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I would be curious to know who designed this. It appears to be top secret.
I was surprised not to see a long typophile thread about this thing. it's pretty horrible!
I do not know why generic looking logos is the cool trend now a days. The old Gap logo was just fine.
One site claims it was designed by lairdandpartners.com. I took a quick look at their site and saw that they do graphic design work for Gap, but I didn't see any mention of the new logo.
My first impression is that the new logo is awful, but I'd like to hear the Gap's reasons for the change. My guess is that their previous logo looked a bit old and stuffy to their target audience of younger people, like the logo of a place their parents would shop at. And perhaps Helvetica is viewed differently by younger folks who weren't even born yet when it was at the height of its popularity.
...the cool trend now a days.
Check out #6 of the Helvetica Meditations (2005)
It’s probably some intern’s fault. I’m sure a college kid forgot to outline the new logo fonts in Illustrator and it defaulted to Hellvetica on the web designer’s windows machine. Now if only I could figure out what defaults to a blue gradient…
If they wanted a Seventies vibe, they should have just gone back to their original logo:
(By the way, I wonder how many people nowadays knows that the name of the store was a reference to the "generation gap"?)
Looks like they wanted a logo to match some standard Powerpoint template.
If I had made that I'd make it top secret too… :-\
Helvetica has been part of the Gap brand for a while, with the bold weight prominent in the 1969 jeans adverts and in-store material.
Here's a shot I took in 2004.
Who knows what marketing strategy, what design process, what corporate politics, what client-supplier relationship, led to the new generic identity?
Sohappy2, I agree with you! The old logo was way better! In which typeface was it set before the new "Helvetica" logo? Maybe if they had used some compressed Helvetica...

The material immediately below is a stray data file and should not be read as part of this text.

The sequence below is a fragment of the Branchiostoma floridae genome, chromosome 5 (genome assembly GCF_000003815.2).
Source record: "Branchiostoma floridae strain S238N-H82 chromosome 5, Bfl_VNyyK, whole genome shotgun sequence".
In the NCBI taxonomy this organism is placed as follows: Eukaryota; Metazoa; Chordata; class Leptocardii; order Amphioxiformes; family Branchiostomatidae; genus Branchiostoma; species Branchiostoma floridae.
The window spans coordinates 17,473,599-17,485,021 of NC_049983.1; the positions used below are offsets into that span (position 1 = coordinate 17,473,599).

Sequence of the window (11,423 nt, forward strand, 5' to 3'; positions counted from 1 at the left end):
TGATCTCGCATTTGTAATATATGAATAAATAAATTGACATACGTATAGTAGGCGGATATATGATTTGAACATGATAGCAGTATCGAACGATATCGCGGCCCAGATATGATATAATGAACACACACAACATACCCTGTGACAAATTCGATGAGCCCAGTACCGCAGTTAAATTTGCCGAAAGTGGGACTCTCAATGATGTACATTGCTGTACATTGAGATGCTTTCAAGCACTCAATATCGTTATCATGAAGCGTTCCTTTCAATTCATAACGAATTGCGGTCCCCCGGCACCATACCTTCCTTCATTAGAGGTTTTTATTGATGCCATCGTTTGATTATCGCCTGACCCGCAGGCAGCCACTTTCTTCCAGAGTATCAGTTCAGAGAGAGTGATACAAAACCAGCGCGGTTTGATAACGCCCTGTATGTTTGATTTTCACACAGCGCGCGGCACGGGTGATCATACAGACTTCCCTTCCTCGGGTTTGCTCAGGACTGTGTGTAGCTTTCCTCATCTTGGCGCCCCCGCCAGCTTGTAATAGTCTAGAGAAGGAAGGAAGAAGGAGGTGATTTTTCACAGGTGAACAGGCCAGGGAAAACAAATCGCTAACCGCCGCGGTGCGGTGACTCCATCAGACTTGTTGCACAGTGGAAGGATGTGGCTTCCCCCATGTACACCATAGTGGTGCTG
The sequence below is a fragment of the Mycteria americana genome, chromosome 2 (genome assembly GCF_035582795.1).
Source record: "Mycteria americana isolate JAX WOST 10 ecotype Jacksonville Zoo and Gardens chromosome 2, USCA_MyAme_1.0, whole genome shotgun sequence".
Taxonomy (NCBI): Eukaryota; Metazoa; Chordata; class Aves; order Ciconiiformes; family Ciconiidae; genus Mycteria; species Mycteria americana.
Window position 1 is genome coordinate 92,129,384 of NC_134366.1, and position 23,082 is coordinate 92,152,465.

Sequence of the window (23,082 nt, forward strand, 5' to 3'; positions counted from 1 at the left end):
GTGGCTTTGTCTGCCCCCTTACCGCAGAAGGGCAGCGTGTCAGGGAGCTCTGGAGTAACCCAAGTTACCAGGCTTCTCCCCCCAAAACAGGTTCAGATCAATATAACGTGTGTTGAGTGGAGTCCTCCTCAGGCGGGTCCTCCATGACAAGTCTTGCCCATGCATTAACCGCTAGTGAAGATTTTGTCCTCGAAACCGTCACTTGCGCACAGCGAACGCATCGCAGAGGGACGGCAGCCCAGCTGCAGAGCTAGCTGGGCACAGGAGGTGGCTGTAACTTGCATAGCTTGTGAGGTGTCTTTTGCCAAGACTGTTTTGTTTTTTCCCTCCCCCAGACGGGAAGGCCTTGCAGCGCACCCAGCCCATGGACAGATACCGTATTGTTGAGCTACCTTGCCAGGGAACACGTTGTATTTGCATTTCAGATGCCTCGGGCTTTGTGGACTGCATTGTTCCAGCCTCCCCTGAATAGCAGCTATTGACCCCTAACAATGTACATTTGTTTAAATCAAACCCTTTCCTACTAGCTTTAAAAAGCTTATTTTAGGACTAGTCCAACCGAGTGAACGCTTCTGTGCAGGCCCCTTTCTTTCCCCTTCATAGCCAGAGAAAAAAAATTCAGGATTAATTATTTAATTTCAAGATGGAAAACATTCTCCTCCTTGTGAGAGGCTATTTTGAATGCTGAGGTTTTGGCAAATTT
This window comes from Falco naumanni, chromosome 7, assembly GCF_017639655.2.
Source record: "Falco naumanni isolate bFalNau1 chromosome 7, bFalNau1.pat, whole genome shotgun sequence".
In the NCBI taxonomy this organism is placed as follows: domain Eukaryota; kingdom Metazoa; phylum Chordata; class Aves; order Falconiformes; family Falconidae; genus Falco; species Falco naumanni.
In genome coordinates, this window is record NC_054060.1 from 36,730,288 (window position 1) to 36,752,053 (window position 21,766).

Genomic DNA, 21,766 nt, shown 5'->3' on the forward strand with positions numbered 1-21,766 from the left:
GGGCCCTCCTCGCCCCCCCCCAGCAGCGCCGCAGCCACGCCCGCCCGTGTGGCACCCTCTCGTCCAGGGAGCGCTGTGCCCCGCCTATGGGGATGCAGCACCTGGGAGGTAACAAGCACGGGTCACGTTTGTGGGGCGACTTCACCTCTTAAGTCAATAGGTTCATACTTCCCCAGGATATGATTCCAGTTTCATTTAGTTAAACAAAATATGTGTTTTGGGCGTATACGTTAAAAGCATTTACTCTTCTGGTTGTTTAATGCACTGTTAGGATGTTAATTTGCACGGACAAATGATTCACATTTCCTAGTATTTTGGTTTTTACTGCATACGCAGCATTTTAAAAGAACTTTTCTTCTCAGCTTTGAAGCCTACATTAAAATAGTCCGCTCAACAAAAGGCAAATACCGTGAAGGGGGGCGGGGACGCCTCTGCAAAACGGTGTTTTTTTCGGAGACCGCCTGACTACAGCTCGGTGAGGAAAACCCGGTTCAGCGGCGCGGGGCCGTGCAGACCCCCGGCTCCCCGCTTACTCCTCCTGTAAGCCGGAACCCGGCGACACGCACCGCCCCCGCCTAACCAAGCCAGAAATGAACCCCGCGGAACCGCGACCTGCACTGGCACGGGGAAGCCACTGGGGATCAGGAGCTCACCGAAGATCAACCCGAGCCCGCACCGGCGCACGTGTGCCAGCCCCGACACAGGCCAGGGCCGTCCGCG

Maybe then is just a matter of getting used to the new one. I don't know.
Then again, their new ‘logo’ is probably the least thing to shudder at.
Love that link, Nick. Thanks.
But #6 is Arial.
Well yes, but in as much as Arial is Microsoft Helvetica...
I'm not a fan of the new GAP logo, looks a bit cheap? with that slightly faded/worn blue square.
Maybe they should have played on with the word a bit?
Or just left it was it was, just changing the typeface?
Also Helvetica is so cliched. Use Akzidenz Grotesk or something, sheesh :P
«Thanks for everyone’s input on the new logo! We’ve had the same logo for 20+ years, and this is just one of the things we’re changing. We know this logo created a lot of buzz and we’re thrilled to see passionate debates unfolding! So much so we’re asking you to share your designs. We love our version, but we’d like to see other ideas. Stay tuned for details in the next few days on this crowd sourcing project.»
So it is a sly ruse to generate virality and rile graphic designers into making their new logo for free.
Speculative work trendily renamed crowd sourcing.
Is this sleazy conceptuality what passes for marketing "creativity" these days?
Don't think I will be playing that game.
Nick Shinn, R.G.D.
Is that the future of design? Might as well retire now.
You may be laughing now, but wait until the fad catches on :)
Mmm... Jens’ samples remind me of some other squares with gradient… Especially the Adobe one (not sure why ;-)
My guess is that the negative reaction caught the Gap by surprise and they're using the "crowd sourcing" offer as a diversionary tactic.